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China's Auto Prices Rise to 4-Year Record Value in January

The vehicle prices on the Chinese market grew 1.3 percent last month, the highest level since late 2005, as government incentives continued to drive the demand on the country’s automotive market, now the biggest in the world, as Bloomberg reports.

"The January price hike is a surprise," Cheng Xiaodong, an official with the National Development and Reform Commission's vehicle-price monitoring division, was quoted as saying by Bloomberg. "But it may not last as production will be picking up over the coming months.", he added, describing future trends.

The increased auto prices eased concerns about competition and overcapacity hurting profits. China’s car sales increased by 124 percent last January as compared to the same month of 2009, reaching 1.66 million units thanks to the authorities’ extended stimulus scheme, including subsidies and tax cuts.

Retail prices for cars grew 0.82 percent in January from a year earlier and 2.33 percent from December, Cheng added. As the automotive production will be increased, the competition between automakers may cause prices to fall by approximately 0.5 percent by the end of the year.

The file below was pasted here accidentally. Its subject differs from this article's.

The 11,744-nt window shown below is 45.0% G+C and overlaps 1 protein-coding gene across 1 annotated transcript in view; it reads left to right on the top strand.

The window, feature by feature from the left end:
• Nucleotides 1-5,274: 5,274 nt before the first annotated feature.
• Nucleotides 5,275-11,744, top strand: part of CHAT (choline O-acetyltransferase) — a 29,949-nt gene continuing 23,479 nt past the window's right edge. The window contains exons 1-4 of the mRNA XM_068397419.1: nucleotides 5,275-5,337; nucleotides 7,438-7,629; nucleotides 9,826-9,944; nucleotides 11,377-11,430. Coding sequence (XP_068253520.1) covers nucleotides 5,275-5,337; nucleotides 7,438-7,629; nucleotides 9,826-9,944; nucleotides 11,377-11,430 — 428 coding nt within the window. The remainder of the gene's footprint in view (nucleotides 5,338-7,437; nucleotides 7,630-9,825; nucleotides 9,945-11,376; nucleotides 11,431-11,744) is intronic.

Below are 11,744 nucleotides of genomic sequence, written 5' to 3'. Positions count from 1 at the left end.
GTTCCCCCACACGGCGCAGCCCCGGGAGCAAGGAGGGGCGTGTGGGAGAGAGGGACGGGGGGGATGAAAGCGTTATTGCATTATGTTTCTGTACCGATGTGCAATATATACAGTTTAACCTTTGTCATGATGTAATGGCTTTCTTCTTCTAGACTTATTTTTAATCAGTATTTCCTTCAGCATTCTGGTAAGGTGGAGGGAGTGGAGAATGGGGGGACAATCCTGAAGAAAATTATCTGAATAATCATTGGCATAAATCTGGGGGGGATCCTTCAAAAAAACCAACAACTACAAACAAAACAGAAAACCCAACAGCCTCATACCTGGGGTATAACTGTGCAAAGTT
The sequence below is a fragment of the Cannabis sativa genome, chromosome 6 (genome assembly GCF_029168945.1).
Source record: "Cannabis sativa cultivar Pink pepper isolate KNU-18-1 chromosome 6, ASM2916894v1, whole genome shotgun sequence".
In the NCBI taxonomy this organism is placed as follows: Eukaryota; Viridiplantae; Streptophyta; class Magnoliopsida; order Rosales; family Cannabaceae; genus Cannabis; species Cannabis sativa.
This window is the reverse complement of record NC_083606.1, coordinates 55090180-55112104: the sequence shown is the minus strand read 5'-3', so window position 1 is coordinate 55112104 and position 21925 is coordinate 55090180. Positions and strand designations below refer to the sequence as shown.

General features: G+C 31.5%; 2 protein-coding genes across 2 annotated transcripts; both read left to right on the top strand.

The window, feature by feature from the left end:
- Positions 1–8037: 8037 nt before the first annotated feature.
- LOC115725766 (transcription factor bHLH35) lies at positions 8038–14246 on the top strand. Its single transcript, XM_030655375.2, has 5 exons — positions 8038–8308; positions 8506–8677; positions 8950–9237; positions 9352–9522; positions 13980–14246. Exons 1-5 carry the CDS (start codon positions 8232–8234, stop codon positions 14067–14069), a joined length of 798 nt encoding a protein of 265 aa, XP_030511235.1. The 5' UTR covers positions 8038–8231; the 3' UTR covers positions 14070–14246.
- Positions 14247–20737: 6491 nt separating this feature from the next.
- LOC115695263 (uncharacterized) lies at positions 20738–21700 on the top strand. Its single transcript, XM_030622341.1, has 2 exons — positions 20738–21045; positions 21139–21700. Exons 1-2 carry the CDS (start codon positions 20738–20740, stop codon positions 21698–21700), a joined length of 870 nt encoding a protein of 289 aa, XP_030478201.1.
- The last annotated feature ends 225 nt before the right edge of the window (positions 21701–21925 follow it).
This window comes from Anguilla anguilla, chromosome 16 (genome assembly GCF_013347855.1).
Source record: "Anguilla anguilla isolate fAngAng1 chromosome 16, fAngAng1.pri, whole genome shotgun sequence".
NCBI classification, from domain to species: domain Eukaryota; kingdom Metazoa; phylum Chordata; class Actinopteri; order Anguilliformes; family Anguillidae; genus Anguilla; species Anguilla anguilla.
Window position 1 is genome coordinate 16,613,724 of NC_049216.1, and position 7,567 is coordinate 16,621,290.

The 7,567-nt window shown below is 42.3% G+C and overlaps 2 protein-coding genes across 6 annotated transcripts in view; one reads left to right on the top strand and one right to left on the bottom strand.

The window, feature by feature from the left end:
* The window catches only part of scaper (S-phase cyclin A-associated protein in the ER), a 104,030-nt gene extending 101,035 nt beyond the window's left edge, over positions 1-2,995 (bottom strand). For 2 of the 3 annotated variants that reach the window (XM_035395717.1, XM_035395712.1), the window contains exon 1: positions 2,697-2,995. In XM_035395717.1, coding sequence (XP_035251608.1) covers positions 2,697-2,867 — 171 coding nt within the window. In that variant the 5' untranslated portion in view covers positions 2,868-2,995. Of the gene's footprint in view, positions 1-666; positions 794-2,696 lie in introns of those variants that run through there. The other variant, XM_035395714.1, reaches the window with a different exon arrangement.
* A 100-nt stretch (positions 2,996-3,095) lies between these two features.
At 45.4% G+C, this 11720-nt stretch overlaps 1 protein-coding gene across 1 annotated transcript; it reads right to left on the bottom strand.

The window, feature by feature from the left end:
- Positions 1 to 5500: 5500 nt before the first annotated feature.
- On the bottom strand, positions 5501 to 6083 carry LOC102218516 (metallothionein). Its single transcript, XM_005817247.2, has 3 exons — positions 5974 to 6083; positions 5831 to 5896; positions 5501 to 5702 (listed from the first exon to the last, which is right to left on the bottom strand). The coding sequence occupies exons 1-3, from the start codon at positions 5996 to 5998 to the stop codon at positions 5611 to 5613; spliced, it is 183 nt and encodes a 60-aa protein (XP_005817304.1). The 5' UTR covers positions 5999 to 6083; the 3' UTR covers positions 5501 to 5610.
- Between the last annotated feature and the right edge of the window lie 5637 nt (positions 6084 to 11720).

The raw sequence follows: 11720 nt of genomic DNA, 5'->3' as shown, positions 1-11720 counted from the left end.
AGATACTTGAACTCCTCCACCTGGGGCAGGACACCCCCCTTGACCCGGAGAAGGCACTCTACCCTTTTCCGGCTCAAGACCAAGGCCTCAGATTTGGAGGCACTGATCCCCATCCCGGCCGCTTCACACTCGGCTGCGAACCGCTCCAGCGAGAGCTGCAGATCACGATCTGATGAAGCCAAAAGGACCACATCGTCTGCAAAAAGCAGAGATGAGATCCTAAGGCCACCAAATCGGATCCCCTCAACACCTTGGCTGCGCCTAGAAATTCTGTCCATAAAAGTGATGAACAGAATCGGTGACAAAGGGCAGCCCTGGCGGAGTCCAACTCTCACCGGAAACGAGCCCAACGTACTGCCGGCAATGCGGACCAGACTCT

In 2009, China became the world's biggest automotive market, surpassing the U.S. for the first time in history. The country also became the world's largest car manufacturer for the first time in 20 years. Last year, 13.79 million vehicles were produced in China - this put the country ahead of the U.S. and Japan. 44 percent of the aforementioned vehicles were produced by self-owned brand companies. However, the country's car exports fell by 46 percent in 2009.

 
 
 
 
 

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